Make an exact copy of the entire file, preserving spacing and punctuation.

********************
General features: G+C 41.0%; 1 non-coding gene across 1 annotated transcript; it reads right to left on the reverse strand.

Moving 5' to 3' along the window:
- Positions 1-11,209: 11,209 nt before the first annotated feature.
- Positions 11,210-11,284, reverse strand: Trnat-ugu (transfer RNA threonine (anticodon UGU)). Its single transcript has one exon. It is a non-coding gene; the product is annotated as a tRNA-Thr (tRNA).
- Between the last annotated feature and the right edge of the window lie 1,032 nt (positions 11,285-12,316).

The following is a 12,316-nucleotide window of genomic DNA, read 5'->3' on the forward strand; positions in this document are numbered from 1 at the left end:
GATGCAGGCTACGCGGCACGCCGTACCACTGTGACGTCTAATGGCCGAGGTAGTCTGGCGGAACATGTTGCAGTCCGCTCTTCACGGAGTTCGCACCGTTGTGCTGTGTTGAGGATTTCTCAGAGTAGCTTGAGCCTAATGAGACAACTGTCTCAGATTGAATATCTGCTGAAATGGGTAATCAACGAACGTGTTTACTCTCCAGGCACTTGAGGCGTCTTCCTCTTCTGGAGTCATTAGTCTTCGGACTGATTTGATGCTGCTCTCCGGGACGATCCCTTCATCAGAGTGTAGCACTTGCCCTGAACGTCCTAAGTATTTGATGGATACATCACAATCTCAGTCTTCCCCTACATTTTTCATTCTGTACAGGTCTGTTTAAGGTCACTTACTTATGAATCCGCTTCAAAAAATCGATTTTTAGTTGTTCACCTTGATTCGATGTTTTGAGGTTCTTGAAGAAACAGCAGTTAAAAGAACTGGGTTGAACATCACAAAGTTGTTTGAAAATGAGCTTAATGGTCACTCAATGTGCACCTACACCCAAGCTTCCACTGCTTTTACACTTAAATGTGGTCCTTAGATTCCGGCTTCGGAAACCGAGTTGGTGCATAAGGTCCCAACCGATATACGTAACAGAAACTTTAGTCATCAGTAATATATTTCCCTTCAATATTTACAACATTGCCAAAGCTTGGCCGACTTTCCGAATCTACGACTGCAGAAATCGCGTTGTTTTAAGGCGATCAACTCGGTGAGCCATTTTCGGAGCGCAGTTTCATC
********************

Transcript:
General features: G+C 41.0%; 1 non-coding gene across 1 annotated transcript; it reads right to left on the reverse strand.

Moving 5' to 3' along the window:
- Positions 1-11,209: 11,209 nt before the first annotated feature.
- Positions 11,210-11,284, reverse strand: Trnat-ugu (transfer RNA threonine (anticodon UGU)). Its single transcript has one exon. It is a non-coding gene; the product is annotated as a tRNA-Thr (tRNA).
- Between the last annotated feature and the right edge of the window lie 1,032 nt (positions 11,285-12,316).

The following is a 12,316-nucleotide window of genomic DNA, read 5'->3' on the forward strand; positions in this document are numbered from 1 at the left end:
GATGCAGGCTACGCGGCACGCCGTACCACTGTGACGTCTAATGGCCGAGGTAGTCTGGCGGAACATGTTGCAGTCCGCTCTTCACGGAGTTCGCACCGTTGTGCTGTGTTGAGGATTTCTCAGAGTAGCTTGAGCCTAATGAGACAACTGTCTCAGATTGAATATCTGCTGAAATGGGTAATCAACGAACGTGTTTACTCTCCAGGCACTTGAGGCGTCTTCCTCTTCTGGAGTCATTAGTCTTCGGACTGATTTGATGCTGCTCTCCGGGACGATCCCTTCATCAGAGTGTAGCACTTGCCCTGAACGTCCTAAGTATTTGATGGATACATCACAATCTCAGTCTTCCCCTACATTTTTCATTCTGTACAGGTCTGTTTAAGGTCACTTACTTATGAATCCGCTTCAAAAAATCGATTTTTAGTTGTTCACCTTGATTCGATGTTTTGAGGTTCTTGAAGAAACAGCAGTTAAAAGAACTGGGTTGAACATCACAAAGTTGTTTGAAAATGAGCTTAATGGTCACTCAATGTGCACCTACACCCAAGCTTCCACTGCTTTTACACTTAAATGTGGTCCTTAGATTCCGGCTTCGGAAACCGAGTTGGTGCATAAGGTCCCAACCGATATACGTAACAGAAACTTTAGTCATCAGTAATATATTTCCCTTCAATATTTACAACATTGCCAAAGCTTGGCCGACTTTCCGAATCTACGACTGCAGAAATCGCGTTGTTTTAAGGCGATCAACTCGGTGAGCCATTTTCGGAGCGCAGTTTCATC